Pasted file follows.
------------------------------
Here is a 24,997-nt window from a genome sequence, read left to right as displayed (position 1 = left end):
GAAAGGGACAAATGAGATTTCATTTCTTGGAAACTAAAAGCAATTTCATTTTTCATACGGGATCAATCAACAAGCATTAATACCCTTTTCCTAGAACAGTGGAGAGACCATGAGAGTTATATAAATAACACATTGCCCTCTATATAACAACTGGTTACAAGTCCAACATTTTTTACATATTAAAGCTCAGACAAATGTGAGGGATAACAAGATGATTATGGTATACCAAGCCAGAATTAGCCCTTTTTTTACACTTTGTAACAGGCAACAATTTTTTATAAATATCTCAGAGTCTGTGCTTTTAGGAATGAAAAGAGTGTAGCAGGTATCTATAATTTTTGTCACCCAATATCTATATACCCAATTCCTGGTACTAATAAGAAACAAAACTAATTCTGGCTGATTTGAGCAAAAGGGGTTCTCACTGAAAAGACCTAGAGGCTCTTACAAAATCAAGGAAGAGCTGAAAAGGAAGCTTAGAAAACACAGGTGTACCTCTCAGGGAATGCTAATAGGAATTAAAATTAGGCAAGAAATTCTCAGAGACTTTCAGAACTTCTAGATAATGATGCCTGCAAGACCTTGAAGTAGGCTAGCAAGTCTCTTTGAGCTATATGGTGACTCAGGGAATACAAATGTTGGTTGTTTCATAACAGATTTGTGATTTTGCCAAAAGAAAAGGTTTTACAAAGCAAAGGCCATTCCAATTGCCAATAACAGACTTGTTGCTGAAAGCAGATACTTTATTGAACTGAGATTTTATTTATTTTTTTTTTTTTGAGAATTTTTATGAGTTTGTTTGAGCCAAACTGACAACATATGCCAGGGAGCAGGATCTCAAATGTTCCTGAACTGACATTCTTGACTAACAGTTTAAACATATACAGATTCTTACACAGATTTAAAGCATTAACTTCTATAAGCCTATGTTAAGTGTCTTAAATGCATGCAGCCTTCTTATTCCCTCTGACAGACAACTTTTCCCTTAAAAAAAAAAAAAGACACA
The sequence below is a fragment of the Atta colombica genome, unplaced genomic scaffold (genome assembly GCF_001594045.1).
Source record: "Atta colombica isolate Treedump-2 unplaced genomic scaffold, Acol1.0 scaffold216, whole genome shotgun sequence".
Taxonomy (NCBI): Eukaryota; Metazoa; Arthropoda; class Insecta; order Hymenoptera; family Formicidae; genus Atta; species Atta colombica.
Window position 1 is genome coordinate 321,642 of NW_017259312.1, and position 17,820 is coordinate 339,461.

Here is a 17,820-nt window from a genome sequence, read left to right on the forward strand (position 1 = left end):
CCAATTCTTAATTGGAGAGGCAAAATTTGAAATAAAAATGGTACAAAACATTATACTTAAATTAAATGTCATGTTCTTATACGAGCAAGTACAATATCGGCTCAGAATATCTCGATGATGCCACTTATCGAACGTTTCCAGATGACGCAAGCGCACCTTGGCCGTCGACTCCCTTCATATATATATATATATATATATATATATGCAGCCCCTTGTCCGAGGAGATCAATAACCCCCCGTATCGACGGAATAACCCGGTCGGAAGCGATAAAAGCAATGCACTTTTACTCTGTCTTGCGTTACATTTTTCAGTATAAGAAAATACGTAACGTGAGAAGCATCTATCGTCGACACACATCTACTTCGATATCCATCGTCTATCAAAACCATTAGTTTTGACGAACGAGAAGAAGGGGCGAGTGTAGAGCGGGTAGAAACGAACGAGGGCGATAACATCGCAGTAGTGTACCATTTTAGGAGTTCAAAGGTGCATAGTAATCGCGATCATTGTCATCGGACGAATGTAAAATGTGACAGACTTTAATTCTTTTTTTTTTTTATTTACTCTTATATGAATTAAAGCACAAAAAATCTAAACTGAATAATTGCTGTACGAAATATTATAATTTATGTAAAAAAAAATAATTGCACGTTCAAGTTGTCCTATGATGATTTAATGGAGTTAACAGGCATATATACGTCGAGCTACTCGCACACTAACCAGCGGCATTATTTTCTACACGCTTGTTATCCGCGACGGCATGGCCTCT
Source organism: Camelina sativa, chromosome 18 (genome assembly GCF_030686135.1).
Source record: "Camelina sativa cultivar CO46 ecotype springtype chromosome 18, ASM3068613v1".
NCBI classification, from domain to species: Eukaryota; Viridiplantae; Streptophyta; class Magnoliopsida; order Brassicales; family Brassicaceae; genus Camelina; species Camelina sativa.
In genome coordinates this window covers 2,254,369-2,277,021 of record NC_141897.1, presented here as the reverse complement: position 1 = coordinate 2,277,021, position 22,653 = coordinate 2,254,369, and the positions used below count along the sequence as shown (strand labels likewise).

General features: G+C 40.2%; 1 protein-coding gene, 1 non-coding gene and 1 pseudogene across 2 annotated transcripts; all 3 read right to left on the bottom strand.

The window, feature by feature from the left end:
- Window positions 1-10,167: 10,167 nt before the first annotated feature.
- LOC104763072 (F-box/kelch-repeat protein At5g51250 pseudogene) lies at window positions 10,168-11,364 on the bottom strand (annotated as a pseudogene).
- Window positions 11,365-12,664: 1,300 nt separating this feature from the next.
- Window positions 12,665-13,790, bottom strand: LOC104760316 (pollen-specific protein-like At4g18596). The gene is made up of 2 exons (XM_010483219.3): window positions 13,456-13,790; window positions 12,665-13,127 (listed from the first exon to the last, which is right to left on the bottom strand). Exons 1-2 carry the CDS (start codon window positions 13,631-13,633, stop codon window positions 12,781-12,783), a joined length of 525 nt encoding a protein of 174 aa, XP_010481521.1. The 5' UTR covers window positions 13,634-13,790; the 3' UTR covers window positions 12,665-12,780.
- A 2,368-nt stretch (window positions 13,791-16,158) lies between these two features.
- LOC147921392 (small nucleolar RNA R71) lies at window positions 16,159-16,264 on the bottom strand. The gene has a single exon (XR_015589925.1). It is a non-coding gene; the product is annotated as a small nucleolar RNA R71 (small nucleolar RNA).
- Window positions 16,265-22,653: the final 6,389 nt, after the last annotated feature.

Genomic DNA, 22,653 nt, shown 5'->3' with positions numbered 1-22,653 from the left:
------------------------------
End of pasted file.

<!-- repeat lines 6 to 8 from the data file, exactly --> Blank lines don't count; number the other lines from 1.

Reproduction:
Window position 1 is genome coordinate 321,642 of NW_017259312.1, and position 17,820 is coordinate 339,461.

Here is a 17,820-nt window from a genome sequence, read left to right on the forward strand (position 1 = left end):
CCAATTCTTAATTGGAGAGGCAAAATTTGAAATAAAAATGGTACAAAACATTATACTTAAATTAAATGTCATGTTCTTATACGAGCAAGTACAATATCGGCTCAGAATATCTCGATGATGCCACTTATCGAACGTTTCCAGATGACGCAAGCGCACCTTGGCCGTCGACTCCCTTCATATATATATATATATATATATATATATGCAGCCCCTTGTCCGAGGAGATCAATAACCCCCCGTATCGACGGAATAACCCGGTCGGAAGCGATAAAAGCAATGCACTTTTACTCTGTCTTGCGTTACATTTTTCAGTATAAGAAAATACGTAACGTGAGAAGCATCTATCGTCGACACACATCTACTTCGATATCCATCGTCTATCAAAACCATTAGTTTTGACGAACGAGAAGAAGGGGCGAGTGTAGAGCGGGTAGAAACGAACGAGGGCGATAACATCGCAGTAGTGTACCATTTTAGGAGTTCAAAGGTGCATAGTAATCGCGATCATTGTCATCGGACGAATGTAAAATGTGACAGACTTTAATTCTTTTTTTTTTTTATTTACTCTTATATGAATTAAAGCACAAAAAATCTAAACTGAATAATTGCTGTACGAAATATTATAATTTATGTAAAAAAAAATAATTGCACGTTCAAGTTGTCCTATGATGATTTAATGGAGTTAACAGGCATATATACGTCGAGCTACTCGCACACTAACCAGCGGCATTATTTTCTACACGCTTGTTATCCGCGACGGCATGGCCTCT